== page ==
“We want everyone to enjoy the warm weather safely when it arrives, but remember that heat can have a fast impact on health.
“It’s important to ensure that people who are more vulnerable – elderly people who live alone and people with underlying health conditions – are prepared for coping during the hot weather.
“The most important advice is to ensure they stay hydrated, keep cool and take steps to prevent their homes from overheating.”
Find tips for keeping cool in hot weather, as part of WeatherReady.
Mark Hardingham, Chair of the National Fire Chiefs Council (NFCC) said "The increase in temperatures has seen fire services respond to a large number of fire and water rescue incidents. Many are preventable so we are asking the public to take steps to ensure they are keeping themselves and their communities safe.
"In this heat please don’t use barbecues when out in the countryside or at local parks. Be careful not discard cigarettes without making sure they are fully stubbed out and don't drop litter. In these tinder dry conditions it is very easy for a fire to start and spread quickly.
"Rivers, lakes and other water can still be very cold even in this hot weather. Jumping in for a swim can lead to cold water shock and accidental drowning, regardless of swimming ability. Unfortunately, this year we have seen a number of fatalities.
"If you see a fire in the open, even a small one, or someone in trouble in the water call 999 and ask for the fire service so we can respond quickly, but we urge people to help us prevent incidents, so we all remain safe. "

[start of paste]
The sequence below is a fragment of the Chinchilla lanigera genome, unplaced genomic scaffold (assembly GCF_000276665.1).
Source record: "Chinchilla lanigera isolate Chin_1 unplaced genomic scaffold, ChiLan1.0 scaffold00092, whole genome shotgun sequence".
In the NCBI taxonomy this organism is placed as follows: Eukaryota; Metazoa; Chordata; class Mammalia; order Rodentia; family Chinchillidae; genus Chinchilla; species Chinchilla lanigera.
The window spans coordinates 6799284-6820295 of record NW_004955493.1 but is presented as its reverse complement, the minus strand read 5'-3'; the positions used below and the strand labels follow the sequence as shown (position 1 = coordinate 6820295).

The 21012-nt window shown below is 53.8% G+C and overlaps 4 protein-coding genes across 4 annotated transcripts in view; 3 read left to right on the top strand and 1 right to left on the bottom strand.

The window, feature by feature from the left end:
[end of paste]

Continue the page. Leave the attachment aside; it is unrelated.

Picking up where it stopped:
National Highways Head of Road Safety, Jeremy Phillips said: “It is always very important to plan ahead for your journey and this advice remains the same during periods of hot weather. When hot weather is forecast, please remember to take plenty of drinking water with you – enough for you and your passengers. You can visit our website to find out more information about travelling during hot weather.
“We also advise everyone should check their vehicles, such as tyres, coolant and oil levels, before heading out.”
Dr. Justine Shotton, President, British Veterinary Association, said: “Whilst it’s wonderful to make the most of the warm weather, please don’t forget to give some extra attention to pets, many of whom may struggle as the temperature rises. Animals need extra care during the summer to keep them safe from heat-related illnesses such as heatstroke, heart conditions, breathing difficulties and sunburn, many of which can sadly be fatal.
“Make sure animals have access to fresh drinking water, good ventilation and shade from direct sunlight at all times. Dogs especially can overheat easily, so make sure they aren’t walked or exercised in the hottest parts of the day or left inside a hot car or conservatory for even a little while. Keep an eye out for early signs of heatstroke, such as heavy panting, drooling, restlessness, and lack of coordination and contact a vet immediately in case you have any concerns.”
There are many simple things you can do to keep yourself safe in the heat:— Met Office (@metoffice) August 11, 2022
👉 Drink plenty of fluids and take water with you
👉 Wear sunscreen and a wide brimmed hat
👉 Avoid exercising between 11am-3pm when the sun is at it's strongest pic.twitter.com/QTGDhNmFR3